Michael Haneke

Cloth Text – $99.95

ISBN 978-0-8101-3460-7

Paper Text – $34.95

ISBN 978-0-8101-3459-1

E-book – $34.95

ISBN 978-0-8101-3461-4
Publication Date
March 2017
Page Count
256 pages
Trim Size
6 x 9

Michael Haneke

The Intermedial Void
Christopher Rowe

The two primary goals of this ambitious study are to provide a new framework in which to interpret the films of Michael Haneke, including Funny GamesCaché, and others, and to show how the concept of intermediality can be used to expand the possibilities of film and media studies, tying the two more closely together. Christopher Rowe argues that Haneke’s practice of introducing nonfilmic media into his films is not simply an aspect of his interest in society’s oversaturation in various forms of media. Instead, the use of video, television, photography, literary voice, and other media must be understood as modes of expression that fundamentally oppose the film medium itself. The “intermedial void” is a product of the absolute incommensurability of these media forms as perceptual and affective phenomena. Close analysis of specific films shows how their relationship to noncinematic media transforms the nature of the film image, and of film spectatorship.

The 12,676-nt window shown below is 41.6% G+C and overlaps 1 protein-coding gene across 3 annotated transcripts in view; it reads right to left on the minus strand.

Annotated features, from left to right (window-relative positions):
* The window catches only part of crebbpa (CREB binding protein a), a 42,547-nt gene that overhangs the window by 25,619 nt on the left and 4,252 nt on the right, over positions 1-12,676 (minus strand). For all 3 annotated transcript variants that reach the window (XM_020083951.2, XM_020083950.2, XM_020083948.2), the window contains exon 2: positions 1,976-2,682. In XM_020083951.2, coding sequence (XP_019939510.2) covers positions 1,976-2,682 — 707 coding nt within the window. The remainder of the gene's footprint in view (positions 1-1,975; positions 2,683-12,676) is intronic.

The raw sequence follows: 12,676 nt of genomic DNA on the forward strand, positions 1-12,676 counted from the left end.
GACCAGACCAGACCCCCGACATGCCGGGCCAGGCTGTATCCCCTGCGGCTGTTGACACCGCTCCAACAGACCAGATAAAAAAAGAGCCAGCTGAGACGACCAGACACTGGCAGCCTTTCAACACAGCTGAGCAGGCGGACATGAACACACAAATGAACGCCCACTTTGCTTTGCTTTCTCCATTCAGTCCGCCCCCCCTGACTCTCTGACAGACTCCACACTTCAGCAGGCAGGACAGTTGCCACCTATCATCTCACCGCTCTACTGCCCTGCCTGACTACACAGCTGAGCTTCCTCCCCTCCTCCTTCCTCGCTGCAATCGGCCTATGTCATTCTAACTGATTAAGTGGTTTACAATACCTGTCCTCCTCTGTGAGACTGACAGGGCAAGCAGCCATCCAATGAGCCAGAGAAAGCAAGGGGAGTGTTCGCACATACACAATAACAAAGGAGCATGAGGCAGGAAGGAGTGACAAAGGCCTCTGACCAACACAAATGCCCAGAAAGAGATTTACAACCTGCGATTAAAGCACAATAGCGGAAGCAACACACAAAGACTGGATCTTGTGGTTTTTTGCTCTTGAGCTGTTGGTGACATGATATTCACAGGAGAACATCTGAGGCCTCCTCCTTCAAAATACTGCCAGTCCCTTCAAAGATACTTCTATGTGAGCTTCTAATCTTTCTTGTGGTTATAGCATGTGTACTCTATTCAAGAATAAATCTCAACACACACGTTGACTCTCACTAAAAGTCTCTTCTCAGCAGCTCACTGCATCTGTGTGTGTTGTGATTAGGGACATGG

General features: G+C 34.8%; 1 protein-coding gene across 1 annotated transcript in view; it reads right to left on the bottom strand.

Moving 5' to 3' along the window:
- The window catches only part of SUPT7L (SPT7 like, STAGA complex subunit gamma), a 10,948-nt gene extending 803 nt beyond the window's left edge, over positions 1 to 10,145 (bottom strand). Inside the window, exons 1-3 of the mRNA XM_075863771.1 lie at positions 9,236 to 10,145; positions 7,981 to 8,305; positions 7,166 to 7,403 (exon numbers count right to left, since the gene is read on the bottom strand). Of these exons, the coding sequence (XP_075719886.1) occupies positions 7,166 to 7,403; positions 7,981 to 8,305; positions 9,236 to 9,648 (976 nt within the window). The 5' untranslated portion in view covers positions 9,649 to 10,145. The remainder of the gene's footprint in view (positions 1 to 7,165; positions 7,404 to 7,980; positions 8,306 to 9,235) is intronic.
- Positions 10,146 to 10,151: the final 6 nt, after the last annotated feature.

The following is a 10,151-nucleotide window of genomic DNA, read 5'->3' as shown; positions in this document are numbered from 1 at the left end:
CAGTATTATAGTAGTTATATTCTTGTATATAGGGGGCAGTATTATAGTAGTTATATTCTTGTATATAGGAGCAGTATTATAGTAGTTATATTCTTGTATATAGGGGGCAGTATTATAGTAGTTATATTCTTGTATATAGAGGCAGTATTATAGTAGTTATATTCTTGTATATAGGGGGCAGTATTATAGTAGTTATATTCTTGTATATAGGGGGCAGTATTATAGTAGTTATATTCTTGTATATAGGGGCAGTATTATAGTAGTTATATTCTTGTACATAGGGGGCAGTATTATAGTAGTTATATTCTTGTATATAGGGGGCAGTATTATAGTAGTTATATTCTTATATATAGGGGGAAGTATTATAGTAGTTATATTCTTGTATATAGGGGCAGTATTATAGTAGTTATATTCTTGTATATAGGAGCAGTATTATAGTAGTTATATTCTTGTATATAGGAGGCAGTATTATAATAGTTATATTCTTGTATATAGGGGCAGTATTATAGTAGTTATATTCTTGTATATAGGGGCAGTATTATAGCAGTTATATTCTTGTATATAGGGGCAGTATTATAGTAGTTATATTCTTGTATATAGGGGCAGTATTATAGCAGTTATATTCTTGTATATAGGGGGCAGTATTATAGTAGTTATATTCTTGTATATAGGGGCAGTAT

About the Author

Christopher Rowe is a postdoctoral fellow at the Cinema Studies Institute at the University of Toronto, St. George and a sessional lecturer at the Department of Visual Studies at the University of Toronto, Mississauga.

"Rowe's great merit lies in not only going beyond 'traditional media studies,' but welding more 'conventional' concepts of intermediality to concepts and theories of affect and expression. In terms of structure and composition, he does that very convincingly. Written in a clear and lucid style, Rowe's' coverage of the subject is more than adequate and completely to the point." —Bernd Herzogenrath, author of An American Body Politic: A Deleuzian  

“Michael Haneke: The Intermedial Void gives us answers to questions that have not yet been adequately posed, and will upstage much of what’s been published on Haneke. This is a brilliant piece of work.”  —Brigitte Peucker, author of Incorporating Images: Film and the Rival Arts